In FIG. 2, it is further indicated that the honeycomb panel can be specified using the size of the cells. Usually, the diameter of the inscribing circle d is used as a measure to define the honeycomb panel. When honeycomb panel is used which is not fully expanded, leading to cells which are have a elliptic shape, the inscribed circle is the circle which would result if the material were fully expanded.
In FIG. 3, a cross-section of the composite panel of FIG. 1 along lines is shown. The cladding sheets or panels 2, 2' can be composed of fibrous material 6. The edges of the strips of material 4 of the honeycomb material are provided with adhesive material 7. In an embodiment, a thixotropy-modifying agent is added to the curable composition before it is used for adhering or attaching the material of the cladding sheets 2, 2' and the honeycomb panel 3. In this way, meniscuses of cured material are formed at the locations of areas where the honeycomb material and the cladding sheets 2 meet, as indicated in the drawing. In an embodiment, the honeycomb core material is impregnated with an isocyanate or isocyanate-functional material. This will cure in the presence of moisture and build a foamed material and can provide an increased resistance against pressure forces on the composite panel. In fact, the honeycomb panel can be used in the composite panel of WO2009045095, which is in this document referenced as if fully set forth. In particular, in this application of the current invention, the cladding sheets are wood or plywood sheets or MDF, fibre board, chipboard, paper, cardboard, or even corrugated cardboard panels. The honeycomb panel is adhered between these sheets of panels, for instance using a suitable glue or other adhesive. Subsequently the panels may be provided with a foil layer, lacquer or paint.
In FIG. 4, a production process for the honeycomb panel is shown. In this example, two rolls of material 10, 10' are used, but for increased production speed, a plurality of sets of two rolls may be used. Resulting in a thicker stack 12 which is added each time.
In this process, two rolls 10, 10' of material are provided. These rolls are unrolled parallel to one another, resulting in bands 11, 11'. These bands 11, 11' are placed on top of one another. First, however, the lower band 11 is provided with adhesive material. The adhesive material is provided in an area 14 indicated with two lines. These areas are equally spread at a regular distance or spacing, at a predetermined pitch which determines part of the diameter of the inscribed circle of the cells of the honeycomb. As already shown in FIG. 2, the width of the area more or less determines the length of one part of the honeycomb (indicated with number 5 in FIG. 2). The spacing of the areas 14 more or less determines the length of the other parts of the honeycomb.
The adhesive material within areas 14 may be applied as continuous lines or as dots. This, however, as known to the skilled person. The nature of the adhesive material is also well known to the skilled person. In many cases, a PVA-c, Waterglass, Starch based glues or hot melt glue will be used.
After the adhesive material is applied on top of the lower band of material 11, the upper band 11' is placed on top of the lower band 11', and pressure may be applied, for instance using rollers. Next, adhesive material is applied on top of the upper band 11'.
The adhesive material is applied within regions 13, again regularly spaced. These areas, however, are offset with respect to the areas 14 with half the spacing of the previous regions 14, as indicated. They also have the same pitch. Thus, staggered lines of adhesive result on the subsequent bands of material. In this way, the honeycomb with the hexagon shaped cells can be produced.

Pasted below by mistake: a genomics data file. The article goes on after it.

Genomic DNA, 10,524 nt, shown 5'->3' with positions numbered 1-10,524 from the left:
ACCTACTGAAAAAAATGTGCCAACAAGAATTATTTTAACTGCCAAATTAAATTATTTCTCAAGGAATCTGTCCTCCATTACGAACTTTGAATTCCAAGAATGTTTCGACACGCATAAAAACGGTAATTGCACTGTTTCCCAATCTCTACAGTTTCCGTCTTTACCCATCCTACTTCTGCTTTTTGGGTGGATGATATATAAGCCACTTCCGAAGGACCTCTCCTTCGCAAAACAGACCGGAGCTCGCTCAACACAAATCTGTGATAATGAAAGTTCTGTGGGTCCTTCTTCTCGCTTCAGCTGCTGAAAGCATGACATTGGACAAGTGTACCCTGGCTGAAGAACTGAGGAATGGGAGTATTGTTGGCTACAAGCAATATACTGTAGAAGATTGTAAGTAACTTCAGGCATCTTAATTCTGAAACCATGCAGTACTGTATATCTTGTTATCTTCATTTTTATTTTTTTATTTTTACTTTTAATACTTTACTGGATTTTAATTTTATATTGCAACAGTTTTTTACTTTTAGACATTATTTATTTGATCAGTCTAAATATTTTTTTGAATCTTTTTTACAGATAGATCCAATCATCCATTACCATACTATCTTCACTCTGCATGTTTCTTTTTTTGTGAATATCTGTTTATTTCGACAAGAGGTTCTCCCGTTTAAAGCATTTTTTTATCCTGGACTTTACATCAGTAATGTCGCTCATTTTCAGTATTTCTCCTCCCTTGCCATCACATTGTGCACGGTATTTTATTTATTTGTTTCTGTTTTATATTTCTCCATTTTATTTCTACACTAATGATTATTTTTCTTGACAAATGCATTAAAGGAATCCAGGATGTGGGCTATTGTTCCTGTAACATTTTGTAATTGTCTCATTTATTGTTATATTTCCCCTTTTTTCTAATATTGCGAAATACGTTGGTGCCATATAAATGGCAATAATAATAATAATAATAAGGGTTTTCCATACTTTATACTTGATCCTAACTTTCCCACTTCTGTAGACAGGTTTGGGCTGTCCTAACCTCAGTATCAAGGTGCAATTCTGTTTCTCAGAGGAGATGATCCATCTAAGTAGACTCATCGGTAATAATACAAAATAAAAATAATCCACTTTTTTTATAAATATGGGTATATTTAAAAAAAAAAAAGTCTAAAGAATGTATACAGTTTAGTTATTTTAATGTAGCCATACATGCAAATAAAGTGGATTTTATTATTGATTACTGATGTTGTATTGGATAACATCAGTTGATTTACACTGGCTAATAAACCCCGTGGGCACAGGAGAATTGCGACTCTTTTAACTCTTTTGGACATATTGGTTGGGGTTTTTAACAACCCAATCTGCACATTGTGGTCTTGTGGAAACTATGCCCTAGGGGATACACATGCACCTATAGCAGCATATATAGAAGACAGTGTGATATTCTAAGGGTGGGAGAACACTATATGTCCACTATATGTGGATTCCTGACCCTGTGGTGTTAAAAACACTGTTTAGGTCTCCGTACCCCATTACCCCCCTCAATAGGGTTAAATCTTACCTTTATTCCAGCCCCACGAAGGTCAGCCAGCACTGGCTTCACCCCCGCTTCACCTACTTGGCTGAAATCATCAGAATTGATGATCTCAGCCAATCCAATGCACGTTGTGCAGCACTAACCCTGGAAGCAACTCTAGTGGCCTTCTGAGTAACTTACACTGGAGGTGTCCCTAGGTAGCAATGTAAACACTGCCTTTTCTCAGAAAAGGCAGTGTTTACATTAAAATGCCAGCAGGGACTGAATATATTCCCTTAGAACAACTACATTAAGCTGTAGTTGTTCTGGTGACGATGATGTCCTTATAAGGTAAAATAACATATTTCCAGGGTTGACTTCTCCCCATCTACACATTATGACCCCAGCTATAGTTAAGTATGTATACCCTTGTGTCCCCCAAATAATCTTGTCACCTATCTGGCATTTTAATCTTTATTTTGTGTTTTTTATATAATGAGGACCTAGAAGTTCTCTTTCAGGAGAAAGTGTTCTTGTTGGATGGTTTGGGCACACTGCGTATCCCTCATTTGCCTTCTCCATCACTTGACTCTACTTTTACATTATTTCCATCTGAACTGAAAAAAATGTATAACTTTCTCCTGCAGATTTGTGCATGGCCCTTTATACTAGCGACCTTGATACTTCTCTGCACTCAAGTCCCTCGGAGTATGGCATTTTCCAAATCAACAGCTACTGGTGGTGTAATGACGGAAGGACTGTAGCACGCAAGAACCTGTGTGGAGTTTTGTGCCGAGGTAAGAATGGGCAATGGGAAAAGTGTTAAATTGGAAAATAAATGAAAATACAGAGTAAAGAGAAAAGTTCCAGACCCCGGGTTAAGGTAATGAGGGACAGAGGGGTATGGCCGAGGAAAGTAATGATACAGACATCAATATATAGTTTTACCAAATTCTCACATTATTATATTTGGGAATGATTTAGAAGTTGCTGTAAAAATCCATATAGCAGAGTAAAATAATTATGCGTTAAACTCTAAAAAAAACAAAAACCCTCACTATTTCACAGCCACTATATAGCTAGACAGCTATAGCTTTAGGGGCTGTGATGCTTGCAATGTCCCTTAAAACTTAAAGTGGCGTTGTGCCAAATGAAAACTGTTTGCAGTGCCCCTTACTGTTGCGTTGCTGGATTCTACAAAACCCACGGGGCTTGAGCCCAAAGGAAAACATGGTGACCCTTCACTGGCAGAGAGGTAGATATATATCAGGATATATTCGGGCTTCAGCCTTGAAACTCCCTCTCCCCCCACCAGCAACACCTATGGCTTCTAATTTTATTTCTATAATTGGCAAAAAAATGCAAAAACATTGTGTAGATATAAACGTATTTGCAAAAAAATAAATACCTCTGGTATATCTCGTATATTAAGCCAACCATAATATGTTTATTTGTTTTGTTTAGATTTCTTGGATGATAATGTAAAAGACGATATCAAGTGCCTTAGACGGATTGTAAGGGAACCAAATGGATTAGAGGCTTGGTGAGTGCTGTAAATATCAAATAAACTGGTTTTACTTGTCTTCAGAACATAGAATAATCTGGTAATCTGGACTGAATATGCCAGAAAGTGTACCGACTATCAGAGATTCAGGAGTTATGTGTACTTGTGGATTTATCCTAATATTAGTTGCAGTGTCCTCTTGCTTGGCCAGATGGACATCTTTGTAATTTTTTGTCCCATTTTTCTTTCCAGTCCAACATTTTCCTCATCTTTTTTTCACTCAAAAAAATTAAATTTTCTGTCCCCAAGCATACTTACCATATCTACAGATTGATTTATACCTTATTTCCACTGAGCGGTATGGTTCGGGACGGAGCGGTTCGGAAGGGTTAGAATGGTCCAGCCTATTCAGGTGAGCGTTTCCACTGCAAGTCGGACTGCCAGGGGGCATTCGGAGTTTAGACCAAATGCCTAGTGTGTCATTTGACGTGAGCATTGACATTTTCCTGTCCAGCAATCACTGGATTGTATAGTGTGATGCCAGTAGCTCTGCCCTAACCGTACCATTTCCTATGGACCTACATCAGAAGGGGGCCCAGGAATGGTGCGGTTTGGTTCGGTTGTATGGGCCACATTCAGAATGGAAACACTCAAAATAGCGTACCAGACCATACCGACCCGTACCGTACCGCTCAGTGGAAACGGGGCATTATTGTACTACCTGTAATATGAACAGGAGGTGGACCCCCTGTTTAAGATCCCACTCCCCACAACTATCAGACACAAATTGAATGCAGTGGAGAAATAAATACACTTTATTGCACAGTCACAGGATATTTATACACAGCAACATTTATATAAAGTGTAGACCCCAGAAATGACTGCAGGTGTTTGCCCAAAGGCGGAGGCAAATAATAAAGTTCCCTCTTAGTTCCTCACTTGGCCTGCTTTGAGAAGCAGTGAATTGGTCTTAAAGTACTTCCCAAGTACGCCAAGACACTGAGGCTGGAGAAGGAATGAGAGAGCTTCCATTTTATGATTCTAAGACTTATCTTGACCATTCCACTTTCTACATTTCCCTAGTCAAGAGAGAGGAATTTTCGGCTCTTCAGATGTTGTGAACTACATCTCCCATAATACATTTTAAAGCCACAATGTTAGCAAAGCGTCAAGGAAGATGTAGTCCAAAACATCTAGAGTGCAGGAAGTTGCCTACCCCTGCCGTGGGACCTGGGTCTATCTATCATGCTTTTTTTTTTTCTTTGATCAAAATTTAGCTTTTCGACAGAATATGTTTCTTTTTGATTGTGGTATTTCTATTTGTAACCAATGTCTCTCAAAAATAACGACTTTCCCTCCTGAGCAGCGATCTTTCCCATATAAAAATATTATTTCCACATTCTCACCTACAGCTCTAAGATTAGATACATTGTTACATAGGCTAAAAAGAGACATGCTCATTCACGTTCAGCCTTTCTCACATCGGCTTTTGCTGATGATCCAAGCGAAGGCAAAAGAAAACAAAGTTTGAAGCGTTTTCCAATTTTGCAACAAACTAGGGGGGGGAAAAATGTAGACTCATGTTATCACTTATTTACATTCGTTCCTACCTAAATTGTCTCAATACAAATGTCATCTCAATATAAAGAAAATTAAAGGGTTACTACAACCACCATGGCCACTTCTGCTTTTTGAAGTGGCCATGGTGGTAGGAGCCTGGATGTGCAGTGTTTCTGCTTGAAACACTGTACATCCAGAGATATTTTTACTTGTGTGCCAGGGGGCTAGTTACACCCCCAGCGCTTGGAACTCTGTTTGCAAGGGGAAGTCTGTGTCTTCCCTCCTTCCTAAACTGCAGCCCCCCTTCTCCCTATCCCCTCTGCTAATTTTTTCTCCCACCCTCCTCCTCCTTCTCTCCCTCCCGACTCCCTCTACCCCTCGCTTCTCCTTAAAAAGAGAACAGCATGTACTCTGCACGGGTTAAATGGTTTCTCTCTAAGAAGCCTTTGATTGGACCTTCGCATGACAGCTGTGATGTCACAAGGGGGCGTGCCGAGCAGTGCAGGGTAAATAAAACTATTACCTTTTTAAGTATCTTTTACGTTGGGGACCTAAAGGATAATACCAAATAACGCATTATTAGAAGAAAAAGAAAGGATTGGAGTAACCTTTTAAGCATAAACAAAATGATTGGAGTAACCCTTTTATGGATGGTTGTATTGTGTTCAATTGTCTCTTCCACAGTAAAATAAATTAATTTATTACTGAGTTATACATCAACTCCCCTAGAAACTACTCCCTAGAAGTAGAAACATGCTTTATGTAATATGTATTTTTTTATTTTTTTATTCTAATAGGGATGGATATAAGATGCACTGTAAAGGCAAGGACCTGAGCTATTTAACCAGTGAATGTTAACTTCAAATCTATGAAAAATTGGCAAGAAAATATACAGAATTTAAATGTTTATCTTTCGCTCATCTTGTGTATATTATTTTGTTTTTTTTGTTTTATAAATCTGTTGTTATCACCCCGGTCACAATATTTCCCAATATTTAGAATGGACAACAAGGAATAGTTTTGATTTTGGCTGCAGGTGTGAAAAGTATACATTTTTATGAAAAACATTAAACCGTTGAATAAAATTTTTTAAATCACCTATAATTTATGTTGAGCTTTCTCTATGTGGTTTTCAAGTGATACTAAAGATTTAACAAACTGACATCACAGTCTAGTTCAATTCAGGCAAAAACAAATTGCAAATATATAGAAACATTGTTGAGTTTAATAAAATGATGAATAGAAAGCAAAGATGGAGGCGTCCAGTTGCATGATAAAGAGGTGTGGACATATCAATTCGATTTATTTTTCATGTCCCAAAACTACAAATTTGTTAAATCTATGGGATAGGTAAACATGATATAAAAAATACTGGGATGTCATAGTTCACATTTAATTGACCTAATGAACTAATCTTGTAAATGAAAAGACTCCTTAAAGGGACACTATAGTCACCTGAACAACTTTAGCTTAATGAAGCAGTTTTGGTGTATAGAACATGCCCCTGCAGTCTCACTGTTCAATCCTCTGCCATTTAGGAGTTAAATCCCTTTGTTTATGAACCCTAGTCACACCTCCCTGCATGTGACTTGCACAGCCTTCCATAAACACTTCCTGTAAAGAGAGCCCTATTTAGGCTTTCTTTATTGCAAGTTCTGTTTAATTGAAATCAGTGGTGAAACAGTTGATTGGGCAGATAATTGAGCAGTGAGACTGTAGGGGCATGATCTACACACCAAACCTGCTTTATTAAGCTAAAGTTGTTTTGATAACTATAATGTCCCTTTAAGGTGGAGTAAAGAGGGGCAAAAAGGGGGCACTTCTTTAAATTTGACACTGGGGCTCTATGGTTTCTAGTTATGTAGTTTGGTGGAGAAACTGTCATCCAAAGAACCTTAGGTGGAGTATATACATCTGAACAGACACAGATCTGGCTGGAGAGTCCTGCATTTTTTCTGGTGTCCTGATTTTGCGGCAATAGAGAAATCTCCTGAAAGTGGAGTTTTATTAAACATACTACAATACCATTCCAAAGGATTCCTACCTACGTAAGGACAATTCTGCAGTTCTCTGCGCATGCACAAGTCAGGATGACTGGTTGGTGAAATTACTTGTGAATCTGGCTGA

At the ends of the bands 11, 11' a strip 12 is cut from the bands 11, 11'. As indicated in the drawing, after cutting the bands are advanced further and the stack of honeycomb material 3 (in an unexpanded state) are lowered. The band is applied onto the already formed stack and again a strips is cut. This procedure is repeated. Thus, almost endless, non-expanded honeycomb panel is formed.
In FIG. 5, the expanding of honeycomb material after it was produced from strips of material, shown in FIG. 2, is demonstrated. Methods for expanding the honeycomb material are known to the skilled person. In this drawing, the parts resulting from the method described in FIG. 4 have the numbers used in FIG. 2.
The composite panels can be produced in very large areas while having homogeneous material properties. As the honeycomb panel is continuous, there are no regions or parts which have a larger stiffness, which may result in cracks or delamination when a load is placed onto it. As mentioned above, it may be produced in widths of up to 2.5 meters or more, and in any desired length. It can be very light, and cheap to produce. It may thus be used for doors, packaging, furniture, constructive parts, for instance. The processes of cutting, expanding, providing cladding sheet and adhering them together can result in periodic and non-periodic inhomogeneous properties of the panel.
When adhering the honeycomb core to cladding sheet, it was found that the connection was not always homogeneous. Due to the standard deviation in the height of the honeycomb material, when the height was smaller that the distance between the cladding sheets, there could be two possible situations. In one situation, a space remained between the edge of the strips of the honeycomb panel. In some instances, this would be filled with adhesive, in other instances, no adhesion would occur. In the second situation, the cladding sheet would be pressed on the edge of the strip or strips, resulting in a slight wave in the cladding sheet. This would show for instance after application of a high quality finishing layer.
It is also possible that the height of the honeycomb panel at certain spots is greater than the distance between cladding sheets. This again results in two possible situation occurring in practise. In the first situation, In some cases this would result in a slight bending of the strip, which in turn results in a local weakening of the resulting panel. In the second situation, the cladding sheet would bend a little, which again shows in a finishing layer, for instance a paint layer.